Pneumonia is a lung and airway inflammation that can affect cats for a variety of reasons. Our Trooper Veterinary Hospital team discusses the causes, symptoms, and treatment of pneumonia in cats today.
What causes pneumonia in cats?
Bacteria, viruses, and fungal organisms can infiltrate your cat's airways and cause an infection or inflammation, leading to pneumonia. If your cat gets pneumonia, they will have breathing problems and a lack of oxygen in their blood, which will weaken their immune system.
Cats of any age can develop pneumonia however, it is most commonly diagnosed in very young kittens, senior cats, or cats with other underlying health problems. Pneumonia can be contracted by cats in a number of different ways:
- Infectious pneumonia in cats is the most common type of pneumonia seen in cats, and it is caused by a viral or bacterial infection in the lungs and airways.
- Aspiration pneumonia in cats is caused by the cat inhaling a foreign material, which leads to irritation of the sensitive lining of the lungs. A common cause of aspiration pneumonia in cats is the improper administration of liquid medications, or the inhalation of vomit if the cat is sick.
- Fungal pneumonia in cats (also called mycotic pneumonia) begins as a fungal infection that progresses into the development of pneumonia. The inhalation of spores from the soil is believed to be the source of most fungal infections in cats.
- Parasites such as lungworms and flukes can invade the cat's air passages and result in pneumonia.
What are the symptoms of cat pneumonia?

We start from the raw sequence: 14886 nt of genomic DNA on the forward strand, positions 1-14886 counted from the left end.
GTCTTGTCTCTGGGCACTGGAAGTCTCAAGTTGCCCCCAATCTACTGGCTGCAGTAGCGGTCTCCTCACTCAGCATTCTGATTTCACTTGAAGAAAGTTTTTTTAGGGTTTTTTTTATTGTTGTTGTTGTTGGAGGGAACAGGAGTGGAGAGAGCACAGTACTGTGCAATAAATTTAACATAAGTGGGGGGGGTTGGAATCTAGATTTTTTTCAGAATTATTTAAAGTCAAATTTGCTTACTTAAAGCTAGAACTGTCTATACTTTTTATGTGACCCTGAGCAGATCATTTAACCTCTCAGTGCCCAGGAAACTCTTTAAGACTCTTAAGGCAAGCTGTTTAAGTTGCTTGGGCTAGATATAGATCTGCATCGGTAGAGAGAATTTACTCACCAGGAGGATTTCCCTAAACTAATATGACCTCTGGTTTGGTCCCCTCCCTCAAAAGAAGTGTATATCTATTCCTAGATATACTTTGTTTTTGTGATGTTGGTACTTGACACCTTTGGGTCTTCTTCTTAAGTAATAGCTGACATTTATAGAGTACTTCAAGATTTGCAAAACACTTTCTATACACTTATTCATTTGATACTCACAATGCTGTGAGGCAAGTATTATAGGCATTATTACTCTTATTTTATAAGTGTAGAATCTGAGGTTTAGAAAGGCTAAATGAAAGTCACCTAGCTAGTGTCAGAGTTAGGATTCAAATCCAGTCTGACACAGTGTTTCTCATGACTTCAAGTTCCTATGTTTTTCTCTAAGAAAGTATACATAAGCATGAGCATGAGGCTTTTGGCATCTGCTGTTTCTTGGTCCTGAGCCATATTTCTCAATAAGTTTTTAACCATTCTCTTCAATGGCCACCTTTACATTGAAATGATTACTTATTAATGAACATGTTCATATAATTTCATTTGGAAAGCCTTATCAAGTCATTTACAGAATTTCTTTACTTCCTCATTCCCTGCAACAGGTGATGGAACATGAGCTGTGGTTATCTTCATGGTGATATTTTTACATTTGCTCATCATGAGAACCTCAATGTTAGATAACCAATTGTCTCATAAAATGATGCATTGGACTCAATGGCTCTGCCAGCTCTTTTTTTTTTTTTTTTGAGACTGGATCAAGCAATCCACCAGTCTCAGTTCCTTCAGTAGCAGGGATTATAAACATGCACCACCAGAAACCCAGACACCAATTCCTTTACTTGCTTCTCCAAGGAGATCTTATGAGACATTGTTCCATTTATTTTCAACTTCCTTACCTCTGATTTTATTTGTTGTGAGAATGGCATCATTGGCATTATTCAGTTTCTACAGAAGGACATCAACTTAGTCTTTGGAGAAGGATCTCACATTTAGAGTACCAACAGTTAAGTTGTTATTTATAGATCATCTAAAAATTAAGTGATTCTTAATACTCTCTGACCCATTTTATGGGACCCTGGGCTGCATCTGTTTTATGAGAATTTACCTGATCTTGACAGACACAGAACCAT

Pneumonia in cats can be difficult to diagnose because many of the symptoms are also found in other illnesses, such as other respiratory infections like cat colds. If your cat has pneumonia, it may exhibit one or more of the following symptoms:
- Coughing up mucus or blood
- Gurgling or rattling respiratory sounds
- Nasal discharge
- Lack of appetite
- Bluish mouth
- Shallow or labored breathing
- Unusually fast breathing rate
- Persistent coughing
- Weight loss
- Untidy appearance
Aspiration pneumonia in cats can cause other symptoms such as difficulty swallowing, increased heart rate, and vomiting. Whereas fungal pneumonia in cats can lead to eye or skin problems such as runny eyes and skin lesions, as well as lameness.
Is pneumonia in cats contagious between pets?
Viral and bacterial pneumonia can pass to other cats, dogs, and small animals that come in close contact with your sick cat.
To help prevent the spread of these diseases, keep your sick cat indoors and separated from other pets in your home. Make sure your cat has a comfortable place to sleep, a clean litter box, and plenty of food and water.
Your cat's food and water bowls should be cleaned frequently, as well as their litter box, and toys that may be contaminated. Wash your hands thoroughly with soap and water after handling your sick kitty.
Do cats recover from pneumonia?
If your feline friend is diagnosed with pneumonia your vet will provide treatment to help stabilize your cat's condition and then work to fight the infection.
Treatment for pneumonia may include hospitalization for monitoring, oxygen therapy or a nebulizer treatment to help relieve respiratory symptoms, intravenous fluids to treat dehydration, and broad-spectrum antibiotics or anti-fungal medications, depending on the severity of your cat's symptoms and the type of pneumonia your cat has.
With treatment, the prognosis for cats suffering from pneumonia is good, however, aspiration pneumonia can be especially difficult to treat and often leads to further health complications.
The underlying cause of your cat's pneumonia, as well as your pet's overall health, and age will all play a role in how well your cat recovers from pneumonia. Sadly very old cats, young kittens, and immunocompromised cats may not be strong enough to battle a severe case of pneumonia.Note: The advice provided in this post is intended for informational purposes and does not constitute medical advice regarding pets. For an accurate diagnosis of your pet's condition, please make an appointment with your vet.